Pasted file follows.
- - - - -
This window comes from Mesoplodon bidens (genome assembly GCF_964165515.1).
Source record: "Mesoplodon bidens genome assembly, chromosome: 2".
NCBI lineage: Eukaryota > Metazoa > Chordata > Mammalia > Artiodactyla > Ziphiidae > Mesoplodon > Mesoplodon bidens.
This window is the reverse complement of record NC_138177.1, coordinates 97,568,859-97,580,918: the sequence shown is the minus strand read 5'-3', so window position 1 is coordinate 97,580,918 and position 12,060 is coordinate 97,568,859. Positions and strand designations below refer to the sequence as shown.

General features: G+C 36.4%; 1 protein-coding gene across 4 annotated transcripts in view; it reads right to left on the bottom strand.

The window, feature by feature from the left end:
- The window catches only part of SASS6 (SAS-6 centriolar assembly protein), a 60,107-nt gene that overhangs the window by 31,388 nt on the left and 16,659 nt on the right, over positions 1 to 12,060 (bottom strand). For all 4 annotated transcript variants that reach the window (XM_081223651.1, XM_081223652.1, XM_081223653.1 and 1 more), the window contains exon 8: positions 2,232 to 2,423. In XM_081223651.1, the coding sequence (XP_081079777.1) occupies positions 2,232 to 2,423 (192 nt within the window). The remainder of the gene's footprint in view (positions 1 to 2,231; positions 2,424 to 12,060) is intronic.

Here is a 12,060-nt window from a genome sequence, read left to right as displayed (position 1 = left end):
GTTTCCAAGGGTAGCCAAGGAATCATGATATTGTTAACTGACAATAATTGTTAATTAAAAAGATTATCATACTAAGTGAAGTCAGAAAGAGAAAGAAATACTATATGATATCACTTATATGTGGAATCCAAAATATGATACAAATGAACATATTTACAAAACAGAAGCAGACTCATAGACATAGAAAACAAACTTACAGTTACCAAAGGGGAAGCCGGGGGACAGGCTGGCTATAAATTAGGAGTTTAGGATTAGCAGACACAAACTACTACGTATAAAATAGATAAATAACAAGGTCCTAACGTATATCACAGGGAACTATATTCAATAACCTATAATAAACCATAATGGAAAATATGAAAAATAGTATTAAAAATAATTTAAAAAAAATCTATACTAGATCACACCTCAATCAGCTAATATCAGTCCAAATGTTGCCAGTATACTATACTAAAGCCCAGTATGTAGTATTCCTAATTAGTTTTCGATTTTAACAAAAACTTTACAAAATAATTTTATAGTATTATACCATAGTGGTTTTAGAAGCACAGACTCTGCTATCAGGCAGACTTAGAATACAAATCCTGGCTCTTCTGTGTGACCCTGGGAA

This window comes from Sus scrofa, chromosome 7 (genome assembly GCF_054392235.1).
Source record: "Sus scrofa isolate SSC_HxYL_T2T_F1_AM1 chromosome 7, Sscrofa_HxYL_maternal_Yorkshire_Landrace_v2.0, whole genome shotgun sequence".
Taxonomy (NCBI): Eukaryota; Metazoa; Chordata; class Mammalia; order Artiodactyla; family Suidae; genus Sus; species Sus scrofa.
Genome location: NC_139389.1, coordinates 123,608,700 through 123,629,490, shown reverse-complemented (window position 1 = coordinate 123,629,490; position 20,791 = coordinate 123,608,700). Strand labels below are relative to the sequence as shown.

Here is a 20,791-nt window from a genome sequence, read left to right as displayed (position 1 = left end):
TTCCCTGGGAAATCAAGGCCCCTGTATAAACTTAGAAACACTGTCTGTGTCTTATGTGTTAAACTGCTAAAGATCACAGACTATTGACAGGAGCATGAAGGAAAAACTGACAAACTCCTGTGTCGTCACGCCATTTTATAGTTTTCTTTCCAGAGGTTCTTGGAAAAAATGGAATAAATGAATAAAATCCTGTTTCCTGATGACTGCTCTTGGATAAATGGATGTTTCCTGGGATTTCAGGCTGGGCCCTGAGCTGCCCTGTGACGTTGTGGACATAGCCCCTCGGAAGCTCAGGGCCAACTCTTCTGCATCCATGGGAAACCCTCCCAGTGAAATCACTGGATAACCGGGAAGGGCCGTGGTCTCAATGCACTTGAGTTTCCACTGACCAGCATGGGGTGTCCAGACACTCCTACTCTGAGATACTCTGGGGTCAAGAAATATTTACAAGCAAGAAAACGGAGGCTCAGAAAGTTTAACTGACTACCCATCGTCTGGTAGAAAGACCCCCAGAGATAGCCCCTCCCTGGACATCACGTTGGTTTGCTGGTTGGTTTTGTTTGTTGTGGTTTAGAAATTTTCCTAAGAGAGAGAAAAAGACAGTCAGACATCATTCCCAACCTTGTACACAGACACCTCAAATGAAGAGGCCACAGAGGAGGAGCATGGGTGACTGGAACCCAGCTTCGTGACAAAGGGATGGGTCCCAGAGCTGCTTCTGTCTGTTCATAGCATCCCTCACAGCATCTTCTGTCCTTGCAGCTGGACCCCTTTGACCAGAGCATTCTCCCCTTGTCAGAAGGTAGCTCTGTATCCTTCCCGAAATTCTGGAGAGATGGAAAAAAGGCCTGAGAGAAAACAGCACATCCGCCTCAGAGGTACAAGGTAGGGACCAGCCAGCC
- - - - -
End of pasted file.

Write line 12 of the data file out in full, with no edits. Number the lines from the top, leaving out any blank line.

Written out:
Taxonomy (NCBI): Eukaryota; Metazoa; Chordata; class Mammalia; order Artiodactyla; family Suidae; genus Sus; species Sus scrofa.